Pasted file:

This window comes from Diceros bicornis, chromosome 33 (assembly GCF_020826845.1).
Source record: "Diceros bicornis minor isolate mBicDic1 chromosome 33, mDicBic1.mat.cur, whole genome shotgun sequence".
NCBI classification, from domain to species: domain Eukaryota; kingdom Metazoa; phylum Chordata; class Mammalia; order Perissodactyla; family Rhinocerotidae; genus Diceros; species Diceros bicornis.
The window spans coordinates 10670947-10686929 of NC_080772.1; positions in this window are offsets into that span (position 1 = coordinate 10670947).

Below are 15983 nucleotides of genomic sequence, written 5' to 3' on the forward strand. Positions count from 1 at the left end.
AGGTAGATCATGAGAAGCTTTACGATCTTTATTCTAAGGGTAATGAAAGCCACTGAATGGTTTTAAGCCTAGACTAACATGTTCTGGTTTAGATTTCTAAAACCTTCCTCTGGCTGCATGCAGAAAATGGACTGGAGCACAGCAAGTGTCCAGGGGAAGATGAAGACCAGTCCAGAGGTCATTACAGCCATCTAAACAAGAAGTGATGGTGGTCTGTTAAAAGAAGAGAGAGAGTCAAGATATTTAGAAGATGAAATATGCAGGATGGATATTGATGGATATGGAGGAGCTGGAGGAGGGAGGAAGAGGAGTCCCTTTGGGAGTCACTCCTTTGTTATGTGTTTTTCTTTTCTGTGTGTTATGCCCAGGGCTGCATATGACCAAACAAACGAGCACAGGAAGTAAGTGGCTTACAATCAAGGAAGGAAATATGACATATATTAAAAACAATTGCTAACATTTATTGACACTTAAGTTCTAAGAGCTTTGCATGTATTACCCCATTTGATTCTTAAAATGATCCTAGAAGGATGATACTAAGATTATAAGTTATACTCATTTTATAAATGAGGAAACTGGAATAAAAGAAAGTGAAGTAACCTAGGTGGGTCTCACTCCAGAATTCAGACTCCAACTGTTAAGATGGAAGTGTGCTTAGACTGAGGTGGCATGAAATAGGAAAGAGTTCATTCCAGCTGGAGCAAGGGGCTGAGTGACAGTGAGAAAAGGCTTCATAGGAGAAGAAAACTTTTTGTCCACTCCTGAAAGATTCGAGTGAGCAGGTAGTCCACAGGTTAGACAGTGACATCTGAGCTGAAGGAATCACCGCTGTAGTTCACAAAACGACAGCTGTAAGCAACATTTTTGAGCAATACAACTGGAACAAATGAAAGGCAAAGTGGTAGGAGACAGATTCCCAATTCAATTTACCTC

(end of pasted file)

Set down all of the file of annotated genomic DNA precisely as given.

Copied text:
This window comes from Diceros bicornis, chromosome 33 (assembly GCF_020826845.1).
Source record: "Diceros bicornis minor isolate mBicDic1 chromosome 33, mDicBic1.mat.cur, whole genome shotgun sequence".
NCBI classification, from domain to species: domain Eukaryota; kingdom Metazoa; phylum Chordata; class Mammalia; order Perissodactyla; family Rhinocerotidae; genus Diceros; species Diceros bicornis.
The window spans coordinates 10670947-10686929 of NC_080772.1; positions in this window are offsets into that span (position 1 = coordinate 10670947).

Below are 15983 nucleotides of genomic sequence, written 5' to 3' on the forward strand. Positions count from 1 at the left end.
AGGTAGATCATGAGAAGCTTTACGATCTTTATTCTAAGGGTAATGAAAGCCACTGAATGGTTTTAAGCCTAGACTAACATGTTCTGGTTTAGATTTCTAAAACCTTCCTCTGGCTGCATGCAGAAAATGGACTGGAGCACAGCAAGTGTCCAGGGGAAGATGAAGACCAGTCCAGAGGTCATTACAGCCATCTAAACAAGAAGTGATGGTGGTCTGTTAAAAGAAGAGAGAGAGTCAAGATATTTAGAAGATGAAATATGCAGGATGGATATTGATGGATATGGAGGAGCTGGAGGAGGGAGGAAGAGGAGTCCCTTTGGGAGTCACTCCTTTGTTATGTGTTTTTCTTTTCTGTGTGTTATGCCCAGGGCTGCATATGACCAAACAAACGAGCACAGGAAGTAAGTGGCTTACAATCAAGGAAGGAAATATGACATATATTAAAAACAATTGCTAACATTTATTGACACTTAAGTTCTAAGAGCTTTGCATGTATTACCCCATTTGATTCTTAAAATGATCCTAGAAGGATGATACTAAGATTATAAGTTATACTCATTTTATAAATGAGGAAACTGGAATAAAAGAAAGTGAAGTAACCTAGGTGGGTCTCACTCCAGAATTCAGACTCCAACTGTTAAGATGGAAGTGTGCTTAGACTGAGGTGGCATGAAATAGGAAAGAGTTCATTCCAGCTGGAGCAAGGGGCTGAGTGACAGTGAGAAAAGGCTTCATAGGAGAAGAAAACTTTTTGTCCACTCCTGAAAGATTCGAGTGAGCAGGTAGTCCACAGGTTAGACAGTGACATCTGAGCTGAAGGAATCACCGCTGTAGTTCACAAAACGACAGCTGTAAGCAACATTTTTGAGCAATACAACTGGAACAAATGAAAGGCAAAGTGGTAGGAGACAGATTCCCAATTCAATTTACCTC